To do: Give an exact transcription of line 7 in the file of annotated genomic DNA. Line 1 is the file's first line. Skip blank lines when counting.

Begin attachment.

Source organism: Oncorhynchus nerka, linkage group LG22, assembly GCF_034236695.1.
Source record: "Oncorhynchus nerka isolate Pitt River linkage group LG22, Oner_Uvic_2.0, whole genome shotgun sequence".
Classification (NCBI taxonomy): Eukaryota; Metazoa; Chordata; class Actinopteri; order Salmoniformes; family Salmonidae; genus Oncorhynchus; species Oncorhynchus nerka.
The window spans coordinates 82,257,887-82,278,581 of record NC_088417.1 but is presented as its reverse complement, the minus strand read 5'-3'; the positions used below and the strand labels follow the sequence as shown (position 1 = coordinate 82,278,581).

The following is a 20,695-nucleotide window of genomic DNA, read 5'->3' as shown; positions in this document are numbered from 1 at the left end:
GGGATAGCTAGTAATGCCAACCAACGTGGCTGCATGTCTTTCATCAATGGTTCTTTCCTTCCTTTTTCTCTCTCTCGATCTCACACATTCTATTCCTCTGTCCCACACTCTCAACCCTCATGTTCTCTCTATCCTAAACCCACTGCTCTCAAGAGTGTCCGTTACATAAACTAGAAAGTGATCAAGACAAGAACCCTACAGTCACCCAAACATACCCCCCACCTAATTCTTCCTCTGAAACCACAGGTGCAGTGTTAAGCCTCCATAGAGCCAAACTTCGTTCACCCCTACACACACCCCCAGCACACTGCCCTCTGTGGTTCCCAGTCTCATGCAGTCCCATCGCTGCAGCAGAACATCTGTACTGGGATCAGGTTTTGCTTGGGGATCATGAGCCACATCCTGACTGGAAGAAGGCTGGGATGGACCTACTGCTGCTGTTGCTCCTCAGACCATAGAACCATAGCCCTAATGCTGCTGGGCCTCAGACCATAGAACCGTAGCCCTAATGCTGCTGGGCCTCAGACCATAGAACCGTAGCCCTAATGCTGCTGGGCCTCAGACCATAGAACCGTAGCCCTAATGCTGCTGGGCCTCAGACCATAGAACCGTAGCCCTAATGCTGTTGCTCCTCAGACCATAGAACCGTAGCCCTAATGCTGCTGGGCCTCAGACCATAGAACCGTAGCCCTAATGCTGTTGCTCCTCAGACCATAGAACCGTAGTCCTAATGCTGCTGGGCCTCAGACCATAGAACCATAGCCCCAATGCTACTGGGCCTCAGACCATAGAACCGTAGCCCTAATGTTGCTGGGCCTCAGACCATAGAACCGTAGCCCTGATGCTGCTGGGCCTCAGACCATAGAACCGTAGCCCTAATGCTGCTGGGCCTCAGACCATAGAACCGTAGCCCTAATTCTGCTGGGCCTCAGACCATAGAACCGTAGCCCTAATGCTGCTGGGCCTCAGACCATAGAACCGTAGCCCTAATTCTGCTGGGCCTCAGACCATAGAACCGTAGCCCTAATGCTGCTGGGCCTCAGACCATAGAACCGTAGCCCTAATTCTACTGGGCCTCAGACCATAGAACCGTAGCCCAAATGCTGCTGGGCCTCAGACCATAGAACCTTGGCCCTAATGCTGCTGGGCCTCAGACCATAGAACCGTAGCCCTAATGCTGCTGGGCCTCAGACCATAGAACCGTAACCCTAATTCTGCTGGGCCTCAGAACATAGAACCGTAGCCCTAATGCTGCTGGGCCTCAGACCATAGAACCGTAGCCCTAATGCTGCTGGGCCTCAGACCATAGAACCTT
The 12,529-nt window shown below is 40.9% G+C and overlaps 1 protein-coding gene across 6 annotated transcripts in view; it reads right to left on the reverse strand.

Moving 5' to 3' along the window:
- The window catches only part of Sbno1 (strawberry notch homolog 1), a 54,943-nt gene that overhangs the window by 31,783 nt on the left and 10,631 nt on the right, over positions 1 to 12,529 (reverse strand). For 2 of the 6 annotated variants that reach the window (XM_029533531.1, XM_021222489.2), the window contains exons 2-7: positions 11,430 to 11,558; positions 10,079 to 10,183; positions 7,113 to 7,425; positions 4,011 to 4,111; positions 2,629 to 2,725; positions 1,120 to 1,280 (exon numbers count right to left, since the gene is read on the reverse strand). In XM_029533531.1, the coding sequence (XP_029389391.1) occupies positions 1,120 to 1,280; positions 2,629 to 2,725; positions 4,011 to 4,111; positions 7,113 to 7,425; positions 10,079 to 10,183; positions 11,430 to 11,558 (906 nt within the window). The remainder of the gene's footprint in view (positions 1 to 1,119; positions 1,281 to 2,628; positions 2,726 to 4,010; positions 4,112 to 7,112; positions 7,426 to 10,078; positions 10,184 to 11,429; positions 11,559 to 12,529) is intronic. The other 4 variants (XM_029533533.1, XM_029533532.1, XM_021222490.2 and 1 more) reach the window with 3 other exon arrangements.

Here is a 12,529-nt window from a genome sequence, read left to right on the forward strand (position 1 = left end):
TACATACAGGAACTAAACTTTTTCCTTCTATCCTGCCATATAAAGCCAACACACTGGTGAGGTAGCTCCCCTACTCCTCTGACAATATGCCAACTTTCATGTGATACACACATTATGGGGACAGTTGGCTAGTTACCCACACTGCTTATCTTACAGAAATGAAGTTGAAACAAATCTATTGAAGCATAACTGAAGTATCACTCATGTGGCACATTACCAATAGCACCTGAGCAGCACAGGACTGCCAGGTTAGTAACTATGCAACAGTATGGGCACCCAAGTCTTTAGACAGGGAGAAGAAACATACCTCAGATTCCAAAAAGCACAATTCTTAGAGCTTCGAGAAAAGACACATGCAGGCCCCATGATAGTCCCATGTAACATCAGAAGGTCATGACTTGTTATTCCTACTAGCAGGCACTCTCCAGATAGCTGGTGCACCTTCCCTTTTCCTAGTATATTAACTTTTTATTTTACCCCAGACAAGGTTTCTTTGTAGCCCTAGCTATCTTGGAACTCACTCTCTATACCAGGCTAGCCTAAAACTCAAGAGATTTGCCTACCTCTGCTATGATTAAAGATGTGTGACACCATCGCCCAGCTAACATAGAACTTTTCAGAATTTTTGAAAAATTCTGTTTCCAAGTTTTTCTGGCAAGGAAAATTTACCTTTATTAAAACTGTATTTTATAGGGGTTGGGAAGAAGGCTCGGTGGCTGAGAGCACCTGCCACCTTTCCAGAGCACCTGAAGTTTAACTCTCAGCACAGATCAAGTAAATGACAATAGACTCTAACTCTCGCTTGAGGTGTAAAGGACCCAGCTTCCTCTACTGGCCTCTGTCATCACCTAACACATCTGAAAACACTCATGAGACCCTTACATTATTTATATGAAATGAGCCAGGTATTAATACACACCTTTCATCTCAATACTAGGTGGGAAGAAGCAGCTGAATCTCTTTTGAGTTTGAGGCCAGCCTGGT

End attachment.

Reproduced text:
The 12,529-nt window shown below is 40.9% G+C and overlaps 1 protein-coding gene across 6 annotated transcripts in view; it reads right to left on the reverse strand.